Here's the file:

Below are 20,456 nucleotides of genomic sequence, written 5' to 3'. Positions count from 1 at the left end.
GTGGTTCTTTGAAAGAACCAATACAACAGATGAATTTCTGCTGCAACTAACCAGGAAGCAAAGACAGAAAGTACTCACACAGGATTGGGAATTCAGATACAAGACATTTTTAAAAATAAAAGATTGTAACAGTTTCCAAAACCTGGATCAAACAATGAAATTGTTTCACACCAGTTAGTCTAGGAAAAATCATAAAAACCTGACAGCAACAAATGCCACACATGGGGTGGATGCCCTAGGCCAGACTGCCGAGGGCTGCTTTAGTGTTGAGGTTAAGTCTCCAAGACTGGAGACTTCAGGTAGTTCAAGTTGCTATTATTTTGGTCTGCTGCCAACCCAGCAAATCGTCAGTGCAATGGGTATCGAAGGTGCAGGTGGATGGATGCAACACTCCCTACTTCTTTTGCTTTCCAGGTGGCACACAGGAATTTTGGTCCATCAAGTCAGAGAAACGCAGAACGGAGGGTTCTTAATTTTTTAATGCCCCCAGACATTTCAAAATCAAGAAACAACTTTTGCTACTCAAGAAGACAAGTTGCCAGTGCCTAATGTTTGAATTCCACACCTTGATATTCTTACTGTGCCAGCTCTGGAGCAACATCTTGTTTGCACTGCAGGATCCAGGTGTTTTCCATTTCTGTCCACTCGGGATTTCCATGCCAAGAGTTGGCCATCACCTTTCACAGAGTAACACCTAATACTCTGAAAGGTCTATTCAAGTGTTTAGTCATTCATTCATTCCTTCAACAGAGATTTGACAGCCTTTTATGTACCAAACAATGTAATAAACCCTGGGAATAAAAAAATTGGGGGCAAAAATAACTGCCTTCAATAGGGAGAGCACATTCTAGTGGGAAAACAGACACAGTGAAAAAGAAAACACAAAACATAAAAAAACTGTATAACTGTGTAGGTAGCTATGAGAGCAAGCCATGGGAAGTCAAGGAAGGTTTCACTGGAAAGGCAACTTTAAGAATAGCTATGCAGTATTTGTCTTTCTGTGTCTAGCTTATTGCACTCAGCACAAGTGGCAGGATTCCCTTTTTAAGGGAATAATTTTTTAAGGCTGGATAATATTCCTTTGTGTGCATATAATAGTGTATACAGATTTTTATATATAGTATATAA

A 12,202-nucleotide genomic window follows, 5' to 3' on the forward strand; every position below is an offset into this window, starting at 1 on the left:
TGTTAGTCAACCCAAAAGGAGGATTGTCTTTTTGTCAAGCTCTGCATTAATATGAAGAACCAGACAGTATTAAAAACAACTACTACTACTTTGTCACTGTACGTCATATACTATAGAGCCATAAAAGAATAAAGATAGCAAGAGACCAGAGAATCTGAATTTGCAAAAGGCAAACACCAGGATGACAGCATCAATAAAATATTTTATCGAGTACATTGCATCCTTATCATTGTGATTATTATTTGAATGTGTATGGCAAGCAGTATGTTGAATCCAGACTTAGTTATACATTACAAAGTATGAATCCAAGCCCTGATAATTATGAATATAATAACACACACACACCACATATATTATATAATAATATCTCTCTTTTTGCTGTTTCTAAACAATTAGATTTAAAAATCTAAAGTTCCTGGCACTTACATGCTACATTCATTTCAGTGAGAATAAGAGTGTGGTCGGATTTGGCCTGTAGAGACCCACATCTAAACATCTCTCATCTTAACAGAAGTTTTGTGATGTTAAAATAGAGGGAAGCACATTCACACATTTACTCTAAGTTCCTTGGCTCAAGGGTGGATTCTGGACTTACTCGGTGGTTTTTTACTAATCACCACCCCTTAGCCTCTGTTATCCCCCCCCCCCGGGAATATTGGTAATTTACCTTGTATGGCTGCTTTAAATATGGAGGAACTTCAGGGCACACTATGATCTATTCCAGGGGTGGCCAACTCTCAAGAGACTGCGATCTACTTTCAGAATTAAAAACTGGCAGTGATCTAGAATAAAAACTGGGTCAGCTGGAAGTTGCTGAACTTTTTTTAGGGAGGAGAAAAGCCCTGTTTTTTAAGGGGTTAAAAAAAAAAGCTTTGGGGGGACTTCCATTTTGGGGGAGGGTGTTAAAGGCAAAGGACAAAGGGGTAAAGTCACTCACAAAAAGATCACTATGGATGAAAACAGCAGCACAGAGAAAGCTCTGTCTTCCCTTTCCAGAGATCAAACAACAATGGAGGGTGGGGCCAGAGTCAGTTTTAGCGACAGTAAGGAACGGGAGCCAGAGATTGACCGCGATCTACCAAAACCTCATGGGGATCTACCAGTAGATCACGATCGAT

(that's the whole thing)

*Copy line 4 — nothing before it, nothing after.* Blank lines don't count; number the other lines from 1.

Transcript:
TGTTAGTCAACCCAAAAGGAGGATTGTCTTTTTGTCAAGCTCTGCATTAATATGAAGAACCAGACAGTATTAAAAACAACTACTACTACTTTGTCACTGTACGTCATATACTATAGAGCCATAAAAGAATAAAGATAGCAAGAGACCAGAGAATCTGAATTTGCAAAAGGCAAACACCAGGATGACAGCATCAATAAAATATTTTATCGAGTACATTGCATCCTTATCATTGTGATTATTATTTGAATGTGTATGGCAAGCAGTATGTTGAATCCAGACTTAGTTATACATTACAAAGTATGAATCCAAGCCCTGATAATTATGAATATAATAACACACACACACCACATATATTATATAATAATATCTCTCTTTTTGCTGTTTCTAAACAATTAGATTTAAAAATCTAAAGTTCCTGGCACTTACATGCTACATTCATTTCAGTGAGAATAAGAGTGTGGTCGGATTTGGCCTGTAGAGACCCACATCTAAACATCTCTCATCTTAACAGAAGTTTTGTGATGTTAAAATAGAGGGAAGCACATTCACACATTTACTCTAAGTTCCTTGGCTCAAGGGTGGATTCTGGACTTACTCGGTGGTTTTTTACTAATCACCACCCCTTAGCCTCTGTTATCCCCCCCCCCCGGGAATATTGGTAATTTACCTTGTATGGCTGCTTTAAATATGGAGGAACTTCAGGGCACACTATGATCTATTCCAGGGGTGGCCAACTCTCAAGAGACTGCGATCTACTTTCAGAATTAAAAACTGGCAGTGATCTAGAATAAAAACTGGGTCAGCTGGAAGTTGCTGAACTTTTTTTAGGGAGGAGAAAAGCCCTGTTTTTTAAGGGGTTAAAAAAAAAAGCTTTGGGGGGACTTCCATTTTGGGGGAGGGTGTTAAAGGCAAAGGACAAAGGGGTAAAGTCACTCACAAAAAGATCACTATGGATGAAAACAGCAGCACAGAGAAAGCTCTGTCTTCCCTTTCCAGAGATCAAACAACAATGGAGGGTGGGGCCAGAGTCAGTTTTAGCGACAGTAAGGAACGGGAGCCAGAGATTGACCGCGATCTACCAAAACCTCATGGGGATCTACCAGTAGATCACGATCGAT